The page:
Andre De Grasse said it was "worth the wait" after finally winning gold at a major international meet with a fine men's 200 metres victory at Tokyo 2020.

Five years ago, the Canadian was hailed as the heir apparent to Usain Bolt after finishing third in the 100m and second in a 200m race where he pushed the Jamaican great all the way at Rio 2016.

An untimely hamstring injury in 2017 denied him one last dance with Bolt at the World Championships in London, while a similar issue plagued him in the 2018 season.

But he was back on the podium with a bronze (100m) and silver (200m) at the 2019 worlds in Doha and, after another third in the shorter distance here at these Games on Sunday, finally made his way to the top of the podium in Canadian-record time of 19.62 seconds.

"Yeah it was worth the wait definitely, I mean going through all the adversity I faced with injuries from 2016 to not being able to step on the track at the World Championships in 2017 then I reinjured my hamstring in 2018 it was really tough for me," he said.

"Luckily I had the support system of my friends, my family and they just told me to keep pushing, to keep going.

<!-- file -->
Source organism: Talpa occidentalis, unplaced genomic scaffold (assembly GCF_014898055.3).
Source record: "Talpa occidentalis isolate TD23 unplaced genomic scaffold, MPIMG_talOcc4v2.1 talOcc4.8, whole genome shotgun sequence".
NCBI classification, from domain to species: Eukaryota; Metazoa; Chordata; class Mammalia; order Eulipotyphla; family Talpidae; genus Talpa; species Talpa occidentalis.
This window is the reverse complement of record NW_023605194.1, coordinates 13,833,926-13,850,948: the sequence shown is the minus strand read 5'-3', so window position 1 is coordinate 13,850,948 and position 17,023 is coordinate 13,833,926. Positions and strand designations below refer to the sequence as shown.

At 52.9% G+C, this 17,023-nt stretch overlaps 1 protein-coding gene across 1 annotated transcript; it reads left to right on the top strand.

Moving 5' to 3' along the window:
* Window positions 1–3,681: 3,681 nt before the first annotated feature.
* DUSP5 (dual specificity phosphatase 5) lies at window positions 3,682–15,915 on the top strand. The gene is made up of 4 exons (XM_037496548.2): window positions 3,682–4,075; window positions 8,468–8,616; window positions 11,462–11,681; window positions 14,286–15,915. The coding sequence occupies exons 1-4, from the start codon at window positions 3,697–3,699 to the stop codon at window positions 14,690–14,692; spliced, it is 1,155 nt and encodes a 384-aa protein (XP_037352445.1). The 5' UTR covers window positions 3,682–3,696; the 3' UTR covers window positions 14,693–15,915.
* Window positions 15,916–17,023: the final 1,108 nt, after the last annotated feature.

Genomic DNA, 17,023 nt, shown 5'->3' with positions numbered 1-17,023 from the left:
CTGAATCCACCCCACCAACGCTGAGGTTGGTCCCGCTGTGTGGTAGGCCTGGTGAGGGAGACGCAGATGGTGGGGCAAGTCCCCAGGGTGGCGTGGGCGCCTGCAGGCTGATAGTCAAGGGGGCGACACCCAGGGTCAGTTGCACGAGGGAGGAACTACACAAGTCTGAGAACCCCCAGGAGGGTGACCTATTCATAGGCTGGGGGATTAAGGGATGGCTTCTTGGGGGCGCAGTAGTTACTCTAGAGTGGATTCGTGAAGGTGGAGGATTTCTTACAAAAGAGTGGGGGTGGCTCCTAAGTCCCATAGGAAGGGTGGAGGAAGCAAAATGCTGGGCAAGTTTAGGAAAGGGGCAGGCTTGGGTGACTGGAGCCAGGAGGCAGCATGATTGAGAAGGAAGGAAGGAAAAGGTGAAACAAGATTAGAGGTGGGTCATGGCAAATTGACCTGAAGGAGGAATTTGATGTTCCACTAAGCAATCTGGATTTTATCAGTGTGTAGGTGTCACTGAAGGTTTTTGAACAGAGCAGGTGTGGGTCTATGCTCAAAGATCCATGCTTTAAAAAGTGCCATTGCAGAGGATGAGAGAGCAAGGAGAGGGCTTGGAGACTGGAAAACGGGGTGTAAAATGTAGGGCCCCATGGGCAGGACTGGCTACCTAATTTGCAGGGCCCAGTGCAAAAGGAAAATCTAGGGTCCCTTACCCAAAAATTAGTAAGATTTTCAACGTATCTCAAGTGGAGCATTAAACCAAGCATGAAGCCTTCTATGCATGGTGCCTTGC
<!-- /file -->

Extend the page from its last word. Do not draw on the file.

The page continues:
"When I was able to get back on the podium in 2019 I was very grateful for that and I knew I could keep getting better.

"For me this is an incredible moment to get my first gold medal, I can't wait to be on the podium tomorrow, have the medal in my hands and hear the national anthem."Andre de Grasse

De Grasse felt that his success here owed much to the fact he was fitter than he was in 2016 when going up against the legendary Bolt.

"I remember my previous coach was like you got to try and tire him [Bolt] out for the semis," he added.

"I tried to run a hard semi and look around. Obviously now five years later I'm a lot fitter than I was, I was 21, when I came out for the finals I was a little gassed, a little tired, I looked to the side and I couldn't catch him.

"Five years later my fitness is there, I knew even yesterday I had a lot more in the tank. My coach said I could get 19.5, I trusted him and went for it."

In a star-studded race, De Grasse beat American duo Kenny Bednarek and Noah Lyles – the latter the 2019 world champion.

He said having such strong competition is a motivating factor.

"These guys next to me motivate me a lot, when I see them running fast times I want to run fast times," he said.

"I've raced Noah a couple of times in the past pre-pandemic, I know he always brings it. Kenny, he always brings it too.

"I knew coming home it was going to be fast. My last personal best [before Tokyo] was five years ago – a 19.80 – I knew I was better than that. Having these guys push me made it easier for me."